Durban police officers not guilty in man’s kidnapping, killing
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Durban - TWO Phoenix policemen have been found not guilty of killing a Phoenix man. But Judge Bruce Bedderson, sitting in the Durban High Court, was critical of the manner in which they conducted themselves.
Warrant Officer Theagasen Naidoo, 47, of Stoneham Drive, and Constable Tristan Pillay, 33, of Eastbury, both of Phoenix, were found not guilty of killing Seelan Pillay. The victim was 46 years old when he died on May 12, 2019.
Two other Phoenix men, brothers, Anben “Fat Cat” Chinsamy, 48, of Ravenstone Place, and Sugendran “Shoes” Chinsamy, 32, of Treehaven Place, were co-accused in the matter.
They were found guilty of murder and are on bail awaiting sentencing.
Pillay, of Grassfern Road, in Phoenix, died after he was set alight on May 10, 2019. He was badly burnt and died in hospital two days later. According to the post-mortem results, the cause of death was “burns over 80% of total body surface area with inhalation burns”.
The policemen, represented by attorney Ravindra Maniklall, and the brothers, represented by attorney Teslyn David, pleaded not guilty.
It emerged in court that Anben suspected Pillay of stealing his grass-cutting machine. He sought the help of the police to get Pillay to his home.
The two policemen fetched Pillay from his home on the pretext that he was under arrest. However, instead of taking him to the police station, they took him to Anben’s home.
According to evidence led by Cheryl Naidu, a senior State advocate, when the two policemen left, Anben assaulted Pillay. Later his brother arrived and joined in the attack.
At some point, Anben poured petrol over Pillay. Using a lit piece of toilet paper, he set Pillay alight. The brothers subsequently took Pillay to the Mahatma Gandhi Memorial Hospital where he died.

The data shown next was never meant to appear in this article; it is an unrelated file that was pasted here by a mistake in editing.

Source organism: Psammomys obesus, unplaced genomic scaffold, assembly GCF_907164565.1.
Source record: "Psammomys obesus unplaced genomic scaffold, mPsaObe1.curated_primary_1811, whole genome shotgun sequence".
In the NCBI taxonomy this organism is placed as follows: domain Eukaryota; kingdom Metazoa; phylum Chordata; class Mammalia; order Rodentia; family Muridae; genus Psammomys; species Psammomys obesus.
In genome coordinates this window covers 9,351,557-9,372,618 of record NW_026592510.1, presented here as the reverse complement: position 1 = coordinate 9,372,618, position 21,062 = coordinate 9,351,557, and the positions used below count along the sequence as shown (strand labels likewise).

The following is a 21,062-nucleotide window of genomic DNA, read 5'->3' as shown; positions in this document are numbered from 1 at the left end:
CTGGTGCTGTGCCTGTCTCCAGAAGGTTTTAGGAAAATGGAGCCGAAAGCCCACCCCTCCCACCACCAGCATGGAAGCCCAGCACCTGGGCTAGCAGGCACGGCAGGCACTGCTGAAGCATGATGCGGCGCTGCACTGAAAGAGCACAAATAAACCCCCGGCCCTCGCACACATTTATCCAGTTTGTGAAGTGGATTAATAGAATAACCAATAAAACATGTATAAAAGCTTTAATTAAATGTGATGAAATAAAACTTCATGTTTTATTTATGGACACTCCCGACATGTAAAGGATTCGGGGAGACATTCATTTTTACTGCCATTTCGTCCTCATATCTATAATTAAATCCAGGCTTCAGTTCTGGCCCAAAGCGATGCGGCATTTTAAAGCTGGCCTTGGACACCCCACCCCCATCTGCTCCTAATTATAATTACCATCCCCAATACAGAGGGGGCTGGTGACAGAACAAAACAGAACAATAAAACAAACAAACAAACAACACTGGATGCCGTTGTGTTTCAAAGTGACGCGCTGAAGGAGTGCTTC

Delivering his judgment, Judge Bedderson said he found the attack to be premeditated. He was satisfied that the state had proven its case beyond reasonable doubt.
However, he expressed “dismay” at the conduct of the two policemen on the day of the incident as well as their decision not to testify.
“The failure to do so (testify), says a lot. The accused are well-known policemen in the area and know the community. They released a person, suspected of theft, into the custody of the complainant (Anben). It does not hold well for the accused.”
However, Judge Bedderson added there was no evidence to suggest the policemen knew Pillay would suffer the fate he did. As a result, he found both men not guilty.
Following the judgment, Naidoo said: “This has been a long road for my family and I. For three months, I was locked up and we had no money at home. My family were suffering. I’m glad that after almost two and a half years, I can proceed with my life. I also want people to know that I am not guilty. People were commenting on social media and judging our characters. It was hurtful to read this. Now I want to put all of this behind me.”
Tristan said: “I feel joy in my heart as I knew I was innocent. The case has caused a lot of damage, financially and emotionally. My name was tarnished in the community and my career growth was affected. I thank God and our attorney, Mr Manikall, for his hard work.”
Meanwhile, Sandra Pillay, the dead man’s sister, said: “It has been a heart-breaking and long, hard road for my family, especially my 80-year-old mother. Even though they did not show remorse by apologising to us, we are happy to have some closure and can start to heal. But there should have been some consequences for the police officers. They could have saved my brother's life.”